The contrived Turkish-led aid flotilla crisis was intended to force Israel to lift its arms blockade of Gaza. While the Israelis were victorious in forcing the flotilla to its demands, the political outcomes are still reverberating around the globe.
For now the Islamist forces have been emboldened, Turkey has been added to the list of terrorism supporters and long-term Israeli security has been weakened.
But what’s President Obama going to do? It appears the President is inclined to lean on Israel to accept more risk in Gaza—abandon the blockade, which would further radicalize the region vis-à-vis greater Iranian influence and increase violence against Israelis.
Obama isn’t averse to leaning on Jerusalem because U.S.-Israeli relations are already on the skids. The Israeli intelligence chief Meir Dagan told the Knesset last week that “bit by bit, Israel is becoming less of a strategic asset for America.” The result is to downgrade Israel’s importance for America and increase pressure for Jerusalem to realign itself with U.S. interests.
U.S. National Security Council spokesman Mike Hammer was quick to declare Obama’s position. “The current arrangements [in Gaza] are unsustainable and must be changed,” Hammer said. He offered no alternative to the blockade nor defended Israeli actions.
Obama’s Middle East policies have no traction. He made his famous speech to the Muslim world last summer from Cairo University promising change, but so far his Mideast initiatives have fallen flat. There is no positive movement on Israeli-Palestinian peace; Syria quit peace talks; diplomacy failed with Iran; Iraq is in political turmoil; and the Afghan war is going badly. Terrorists squeezed from war zones are turning up in Yemen to Detroit.
Things got even worse last week. A six-ship aid flotilla organized by a terrorist-leaning group from Istanbul tried to crash Israel’s blockade of the radical Hamas-run Gaza Strip. Israeli commandos intercepted the flotilla before it reached Gaza, which resulted in a violent clash that infuriated its sponsor, Turkey, and created an international backlash against Israel.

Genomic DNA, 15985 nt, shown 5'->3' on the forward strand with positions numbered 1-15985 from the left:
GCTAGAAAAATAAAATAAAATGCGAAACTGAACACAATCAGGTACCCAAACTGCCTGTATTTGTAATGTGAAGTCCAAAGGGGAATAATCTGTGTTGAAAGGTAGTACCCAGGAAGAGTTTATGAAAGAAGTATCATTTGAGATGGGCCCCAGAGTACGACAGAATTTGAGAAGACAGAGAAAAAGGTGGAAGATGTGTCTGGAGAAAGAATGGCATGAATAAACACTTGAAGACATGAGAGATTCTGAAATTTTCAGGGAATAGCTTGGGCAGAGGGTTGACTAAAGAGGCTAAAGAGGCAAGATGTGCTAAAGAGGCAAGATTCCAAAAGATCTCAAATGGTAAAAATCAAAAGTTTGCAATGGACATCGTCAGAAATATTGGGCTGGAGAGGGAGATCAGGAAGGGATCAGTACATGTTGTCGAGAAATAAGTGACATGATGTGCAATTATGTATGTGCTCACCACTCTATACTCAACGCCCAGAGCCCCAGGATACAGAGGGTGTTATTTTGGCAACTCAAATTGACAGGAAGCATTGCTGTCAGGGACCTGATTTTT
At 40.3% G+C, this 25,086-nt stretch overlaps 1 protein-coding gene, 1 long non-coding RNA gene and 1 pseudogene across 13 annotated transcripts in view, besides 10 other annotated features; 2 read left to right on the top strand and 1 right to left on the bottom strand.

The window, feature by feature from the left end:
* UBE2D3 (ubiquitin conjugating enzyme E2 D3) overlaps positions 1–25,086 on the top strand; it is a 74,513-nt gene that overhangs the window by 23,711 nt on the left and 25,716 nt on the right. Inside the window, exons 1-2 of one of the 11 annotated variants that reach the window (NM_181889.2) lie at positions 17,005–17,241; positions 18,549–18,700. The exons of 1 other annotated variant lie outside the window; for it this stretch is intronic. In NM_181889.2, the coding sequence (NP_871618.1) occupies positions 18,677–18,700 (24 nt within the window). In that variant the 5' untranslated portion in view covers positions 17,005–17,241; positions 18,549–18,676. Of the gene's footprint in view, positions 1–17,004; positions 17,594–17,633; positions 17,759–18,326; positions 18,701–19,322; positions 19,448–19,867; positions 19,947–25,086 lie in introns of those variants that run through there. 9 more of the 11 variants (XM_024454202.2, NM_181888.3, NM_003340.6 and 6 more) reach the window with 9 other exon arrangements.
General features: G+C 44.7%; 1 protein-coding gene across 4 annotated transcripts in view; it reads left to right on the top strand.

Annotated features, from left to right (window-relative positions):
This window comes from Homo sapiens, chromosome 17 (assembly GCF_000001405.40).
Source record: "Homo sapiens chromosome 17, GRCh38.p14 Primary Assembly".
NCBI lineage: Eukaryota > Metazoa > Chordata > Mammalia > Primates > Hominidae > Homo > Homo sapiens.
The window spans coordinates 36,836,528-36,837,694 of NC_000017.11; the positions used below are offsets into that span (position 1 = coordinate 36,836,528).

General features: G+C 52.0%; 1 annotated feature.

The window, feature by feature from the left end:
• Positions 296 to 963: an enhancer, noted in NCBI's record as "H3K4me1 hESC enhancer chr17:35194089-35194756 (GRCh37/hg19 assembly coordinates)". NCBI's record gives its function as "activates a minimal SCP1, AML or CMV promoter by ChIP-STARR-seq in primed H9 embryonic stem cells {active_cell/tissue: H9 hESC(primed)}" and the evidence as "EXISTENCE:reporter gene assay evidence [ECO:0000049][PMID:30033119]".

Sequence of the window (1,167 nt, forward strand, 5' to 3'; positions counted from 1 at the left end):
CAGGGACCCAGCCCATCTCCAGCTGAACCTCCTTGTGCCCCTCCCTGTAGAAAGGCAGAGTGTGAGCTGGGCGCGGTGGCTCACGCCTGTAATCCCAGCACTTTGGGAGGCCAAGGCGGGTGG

Israeli Prime Minister Benjamin Netanyahu defended the blockade. It was meant to keep weapons out of the hands of the Iranian-backed Hamas and he would “not allow the establishment of an Iranian port in Gaza.” The U.S. State Department accuses Iran of providing “extensive” funding, weapons and training to Hamas.
Obama will lean on Israel to quickly repair relations with Turkey. Turkey’s Prime Minister Tayyip Erdogan said, “Israel stands to lose its closest ally in the Middle East if it does not change its mentality.” Erdogan rejects claims that Hamas is a terrorist organization.
Obama needs Erdogan’s help to safely withdraw American forces from Iraq and facilitate a solution with Tehran on its nuclear program. No doubt Turkey’s ally Tehran welcomes international pressure focused on the Israeli blockade rather than its nuclear program and not surprising, on June 6, Iran’s Supreme Leader Ayatollah Ali Khamenei offered Iran’s navy to escort aid ships to Gaza.
But Obama could push Netanyahu too hard. Hamas is a terrorist organization according to the U.S. Department of State and has a declared goal of destroying Israel. It has rained thousands of rockets from Gaza on Israeli settlements and Netanyahu indicates those rockets can already reach major Israeli cities.
Under international law “Israel has every right to interdict this weaponry and to inspect the ships that might be transporting them,” Netanyahu told his nation. He explained, “We have already interdicted vessels bound for Hezbollah and for Hamas from Iran, containing hundreds of tons of weapons.” That’s why, Netanyahu said, “Israel simply cannot permit the free flow of weapons and war materials to Hamas from the sea.”